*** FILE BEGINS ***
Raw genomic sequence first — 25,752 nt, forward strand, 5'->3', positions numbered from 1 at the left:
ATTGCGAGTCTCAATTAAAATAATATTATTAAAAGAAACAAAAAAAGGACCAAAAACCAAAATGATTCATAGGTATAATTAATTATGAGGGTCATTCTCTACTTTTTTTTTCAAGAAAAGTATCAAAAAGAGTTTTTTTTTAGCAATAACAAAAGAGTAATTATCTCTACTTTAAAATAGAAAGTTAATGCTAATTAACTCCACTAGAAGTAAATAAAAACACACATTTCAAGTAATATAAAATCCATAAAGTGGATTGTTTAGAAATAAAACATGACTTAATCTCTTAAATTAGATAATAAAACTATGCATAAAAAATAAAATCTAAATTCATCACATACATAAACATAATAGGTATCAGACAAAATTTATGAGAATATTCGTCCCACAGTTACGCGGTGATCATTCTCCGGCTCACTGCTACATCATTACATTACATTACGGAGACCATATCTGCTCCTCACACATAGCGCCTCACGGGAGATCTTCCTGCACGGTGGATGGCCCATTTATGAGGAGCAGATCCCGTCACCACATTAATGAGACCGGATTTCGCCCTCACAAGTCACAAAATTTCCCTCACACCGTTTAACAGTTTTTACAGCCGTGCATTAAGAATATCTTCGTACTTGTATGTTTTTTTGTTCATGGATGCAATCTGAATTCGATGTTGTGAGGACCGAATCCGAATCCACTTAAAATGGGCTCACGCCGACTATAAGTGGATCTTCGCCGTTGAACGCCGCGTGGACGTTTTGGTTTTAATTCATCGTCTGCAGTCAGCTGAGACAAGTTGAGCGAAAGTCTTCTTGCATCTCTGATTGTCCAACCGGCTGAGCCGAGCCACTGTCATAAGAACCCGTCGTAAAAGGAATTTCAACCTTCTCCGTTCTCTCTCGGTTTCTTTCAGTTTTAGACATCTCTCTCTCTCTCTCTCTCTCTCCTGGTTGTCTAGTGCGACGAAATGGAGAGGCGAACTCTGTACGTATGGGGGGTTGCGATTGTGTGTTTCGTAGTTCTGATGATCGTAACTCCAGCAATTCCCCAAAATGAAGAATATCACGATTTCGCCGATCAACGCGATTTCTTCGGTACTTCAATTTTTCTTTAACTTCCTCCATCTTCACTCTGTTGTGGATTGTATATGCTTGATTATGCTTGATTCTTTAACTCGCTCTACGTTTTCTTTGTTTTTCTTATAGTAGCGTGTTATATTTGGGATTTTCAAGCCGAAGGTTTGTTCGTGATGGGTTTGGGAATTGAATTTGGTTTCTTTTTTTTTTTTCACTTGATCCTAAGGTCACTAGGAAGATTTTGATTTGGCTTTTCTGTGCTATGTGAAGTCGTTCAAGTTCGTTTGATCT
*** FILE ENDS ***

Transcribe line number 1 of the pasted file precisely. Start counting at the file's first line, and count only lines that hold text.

Raw genomic sequence first — 25,752 nt, forward strand, 5'->3', positions numbered from 1 at the left: